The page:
pale lilies from the clouds,
that wither on earth.
They come down blossoming
but then so quickly
they are gone;
they bloom only on the peak,
above the mountains,
and make the earth feel heavier
when they die inside.
Snow, delicate snow,
that falls with such lightness
on the head,
on the feelings,
come and cover over the sadness
that lies always in my reason.




Elizabeth Bishop

We’d rather have the iceberg than the ship,
although it meant the end of travel.
Although it stood stock-still like cloudy
rock and all the sea were moving marble.
We’d rather have the iceberg than the ship;
we’d rather own this breathing plain of snow
though the ship’s sails were laid upon the sea
as the snow lies undissolved upon the water.
O solemn, floating field,
are you aware an iceberg takes repose
with you, and when it wakes may pasture on your snows?

This is a scene a sailor’d give his eyes for.
The ship’s ignored. The iceberg rises
and sinks again; its glassy pinnacles
correct elliptics in the sky.
This is a scene where he who treads the boards
is artlessly rhetorical. The curtain
is light enough to rise on finest ropes
that airy twists of snow provide.
The wits of these white peaks
spar with the sun.
Its weight the iceberg dares
upon a shifting stage and stands and stares.

This iceberg cuts its facets from within.
Like jewelry from a grave
it saves itself perpetually and adorns
only itself, perhaps the snows
which so surprise us lying on the sea.
Good-bye, we say, good-bye, the ship steers off
where waves give in to one another’s waves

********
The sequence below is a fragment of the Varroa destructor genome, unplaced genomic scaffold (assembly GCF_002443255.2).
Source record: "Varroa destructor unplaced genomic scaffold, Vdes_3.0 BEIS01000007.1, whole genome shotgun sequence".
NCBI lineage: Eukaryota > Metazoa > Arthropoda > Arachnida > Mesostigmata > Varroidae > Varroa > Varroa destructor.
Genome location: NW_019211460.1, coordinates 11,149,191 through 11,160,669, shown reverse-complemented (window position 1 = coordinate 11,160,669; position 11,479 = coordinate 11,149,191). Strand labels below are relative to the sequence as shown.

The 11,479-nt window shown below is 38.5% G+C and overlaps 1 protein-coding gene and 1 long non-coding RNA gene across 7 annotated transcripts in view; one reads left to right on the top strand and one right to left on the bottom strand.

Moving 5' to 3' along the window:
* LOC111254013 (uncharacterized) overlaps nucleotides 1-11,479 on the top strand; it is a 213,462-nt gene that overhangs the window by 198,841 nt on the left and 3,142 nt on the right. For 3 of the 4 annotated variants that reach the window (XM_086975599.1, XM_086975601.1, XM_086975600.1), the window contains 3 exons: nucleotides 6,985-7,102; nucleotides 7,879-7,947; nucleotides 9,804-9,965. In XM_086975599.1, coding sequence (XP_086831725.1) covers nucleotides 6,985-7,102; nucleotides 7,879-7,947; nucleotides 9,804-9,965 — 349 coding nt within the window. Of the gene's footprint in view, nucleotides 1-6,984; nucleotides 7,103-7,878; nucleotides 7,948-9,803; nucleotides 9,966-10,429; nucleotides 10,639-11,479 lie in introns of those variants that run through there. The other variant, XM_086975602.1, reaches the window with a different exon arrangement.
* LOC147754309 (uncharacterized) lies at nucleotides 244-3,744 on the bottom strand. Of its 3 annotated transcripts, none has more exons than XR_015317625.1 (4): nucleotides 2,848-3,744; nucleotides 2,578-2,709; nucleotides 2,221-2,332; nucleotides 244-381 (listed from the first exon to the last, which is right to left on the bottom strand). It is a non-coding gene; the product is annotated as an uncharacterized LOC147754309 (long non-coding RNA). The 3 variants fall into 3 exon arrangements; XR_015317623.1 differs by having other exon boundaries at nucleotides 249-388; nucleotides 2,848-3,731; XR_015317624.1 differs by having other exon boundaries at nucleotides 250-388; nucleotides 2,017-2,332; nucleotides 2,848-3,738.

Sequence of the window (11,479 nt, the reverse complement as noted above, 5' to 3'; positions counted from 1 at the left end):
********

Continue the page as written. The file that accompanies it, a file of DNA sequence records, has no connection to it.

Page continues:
and clouds run in a warmer sky.
Icebergs behoove the soul
(both being self-made from elements least visible)
to see them so: fleshed, fair, erected indivisible.






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How Poems Travel

July 25, 2022

  One of the most interesting things in poems is how they travel from one place to the next–from beginning to end, and all the twists and turns along the way.  What are the transitions–some subtle, some obvious–from one thought to the next, one image to the next, one emotion to the next?  We say that poems transport us–they take us somewhere.  We enter with the title and first line, move through the world of the poem, and are shown out at the end.  What was that ride like?  Where did it speed up and slow down? What would a map look like?

Thinking of transportation reminded me of one of the most magical versions I know: the cat-bus in Hayao Miyazaki’s animated movie My Neighbor Totoro.  This was my introduction to his films, and I think I’ve watched almost all of them now, including his best known, Spirited Away.  Reading some poems can be like getting onto the cat-bus.  Here’s a link to the cat-bus arriving to pick up passengers.

So how would you describe the transitions in the poems below?  Post your thoughts here, and plan to join us for this week’s Fridays at 4 (eastern time) discussion.  I’ll send the zoom link later this week.



Theodore Roethke

I wake to sleep, and take my waking slow.
I feel my fate in what I cannot fear.
I learn by going where I have to go.